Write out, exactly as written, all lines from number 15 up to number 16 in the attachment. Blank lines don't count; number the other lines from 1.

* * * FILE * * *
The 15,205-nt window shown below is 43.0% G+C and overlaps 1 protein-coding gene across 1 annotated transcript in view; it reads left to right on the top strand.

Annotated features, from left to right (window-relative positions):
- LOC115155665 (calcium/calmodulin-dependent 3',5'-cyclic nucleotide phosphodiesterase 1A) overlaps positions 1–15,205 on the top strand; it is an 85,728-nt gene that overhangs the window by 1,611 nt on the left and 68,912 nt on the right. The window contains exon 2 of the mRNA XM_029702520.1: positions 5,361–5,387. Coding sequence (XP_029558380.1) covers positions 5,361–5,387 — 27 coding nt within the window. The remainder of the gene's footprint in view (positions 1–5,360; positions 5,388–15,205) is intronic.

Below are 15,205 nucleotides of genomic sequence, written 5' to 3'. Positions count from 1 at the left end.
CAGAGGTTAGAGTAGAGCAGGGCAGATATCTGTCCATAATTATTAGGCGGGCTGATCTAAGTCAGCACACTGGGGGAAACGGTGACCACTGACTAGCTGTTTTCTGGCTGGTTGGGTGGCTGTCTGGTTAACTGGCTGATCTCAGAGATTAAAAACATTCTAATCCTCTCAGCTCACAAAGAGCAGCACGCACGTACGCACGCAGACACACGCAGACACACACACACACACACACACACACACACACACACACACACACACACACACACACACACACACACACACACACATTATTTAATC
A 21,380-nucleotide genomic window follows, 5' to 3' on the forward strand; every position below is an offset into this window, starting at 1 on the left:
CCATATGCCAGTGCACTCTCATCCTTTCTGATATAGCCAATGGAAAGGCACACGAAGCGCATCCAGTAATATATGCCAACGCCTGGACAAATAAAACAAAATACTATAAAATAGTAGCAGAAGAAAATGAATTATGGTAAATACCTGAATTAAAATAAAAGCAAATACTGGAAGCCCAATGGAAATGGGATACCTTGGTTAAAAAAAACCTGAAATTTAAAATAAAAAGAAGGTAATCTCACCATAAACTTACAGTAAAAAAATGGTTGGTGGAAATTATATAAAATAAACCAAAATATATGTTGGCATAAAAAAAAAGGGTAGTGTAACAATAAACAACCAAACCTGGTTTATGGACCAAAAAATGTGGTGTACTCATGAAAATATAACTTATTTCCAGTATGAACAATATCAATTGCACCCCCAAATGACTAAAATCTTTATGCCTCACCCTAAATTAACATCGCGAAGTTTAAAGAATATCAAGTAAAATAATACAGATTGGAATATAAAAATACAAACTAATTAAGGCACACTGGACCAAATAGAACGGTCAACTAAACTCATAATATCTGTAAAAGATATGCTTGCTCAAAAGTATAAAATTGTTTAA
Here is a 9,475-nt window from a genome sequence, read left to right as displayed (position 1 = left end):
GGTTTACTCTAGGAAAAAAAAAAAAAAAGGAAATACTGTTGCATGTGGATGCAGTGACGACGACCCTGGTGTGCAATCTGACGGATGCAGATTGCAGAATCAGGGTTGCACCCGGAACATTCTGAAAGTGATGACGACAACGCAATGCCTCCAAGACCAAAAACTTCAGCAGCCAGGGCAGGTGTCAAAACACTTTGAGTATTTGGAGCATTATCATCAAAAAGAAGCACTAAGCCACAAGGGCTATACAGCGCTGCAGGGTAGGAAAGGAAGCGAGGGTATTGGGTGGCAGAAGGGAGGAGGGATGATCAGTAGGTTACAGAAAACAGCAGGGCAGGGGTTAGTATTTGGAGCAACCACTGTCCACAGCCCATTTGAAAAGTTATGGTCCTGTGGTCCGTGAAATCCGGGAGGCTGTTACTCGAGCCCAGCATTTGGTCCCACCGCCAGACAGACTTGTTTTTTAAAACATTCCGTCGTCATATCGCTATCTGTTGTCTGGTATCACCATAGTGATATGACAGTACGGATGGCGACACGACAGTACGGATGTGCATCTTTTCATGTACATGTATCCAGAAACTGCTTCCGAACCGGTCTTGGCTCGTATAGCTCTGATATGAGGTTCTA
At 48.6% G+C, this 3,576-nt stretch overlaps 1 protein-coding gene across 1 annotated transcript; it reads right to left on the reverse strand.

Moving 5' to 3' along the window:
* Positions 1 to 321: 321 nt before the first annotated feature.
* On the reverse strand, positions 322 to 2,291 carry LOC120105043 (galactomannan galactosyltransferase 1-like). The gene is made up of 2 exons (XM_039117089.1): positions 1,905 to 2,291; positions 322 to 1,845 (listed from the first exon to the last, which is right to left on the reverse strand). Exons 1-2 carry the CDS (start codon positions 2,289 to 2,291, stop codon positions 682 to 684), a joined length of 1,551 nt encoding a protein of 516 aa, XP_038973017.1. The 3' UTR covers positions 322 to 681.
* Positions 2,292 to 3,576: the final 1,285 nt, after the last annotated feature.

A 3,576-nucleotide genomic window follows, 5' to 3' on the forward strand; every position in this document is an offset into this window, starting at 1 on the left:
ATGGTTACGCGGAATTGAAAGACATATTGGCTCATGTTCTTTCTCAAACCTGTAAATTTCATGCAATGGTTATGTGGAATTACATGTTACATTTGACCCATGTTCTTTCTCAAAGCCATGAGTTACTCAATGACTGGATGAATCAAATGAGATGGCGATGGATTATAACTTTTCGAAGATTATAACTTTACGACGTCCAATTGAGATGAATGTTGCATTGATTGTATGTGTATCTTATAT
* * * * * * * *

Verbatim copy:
A 3,576-nucleotide genomic window follows, 5' to 3' on the forward strand; every position in this document is an offset into this window, starting at 1 on the left:
ATGGTTACGCGGAATTGAAAGACATATTGGCTCATGTTCTTTCTCAAACCTGTAAATTTCATGCAATGGTTATGTGGAATTACATGTTACATTTGACCCATGTTCTTTCTCAAAGCCATGAGTTACTCAATGACTGGATGAATCAAATGAGATGGCGATGGATTATAACTTTTCGAAGATTATAACTTTACGACGTCCAATTGAGATGAATGTTGCATTGATTGTATGTGTATCTTATAT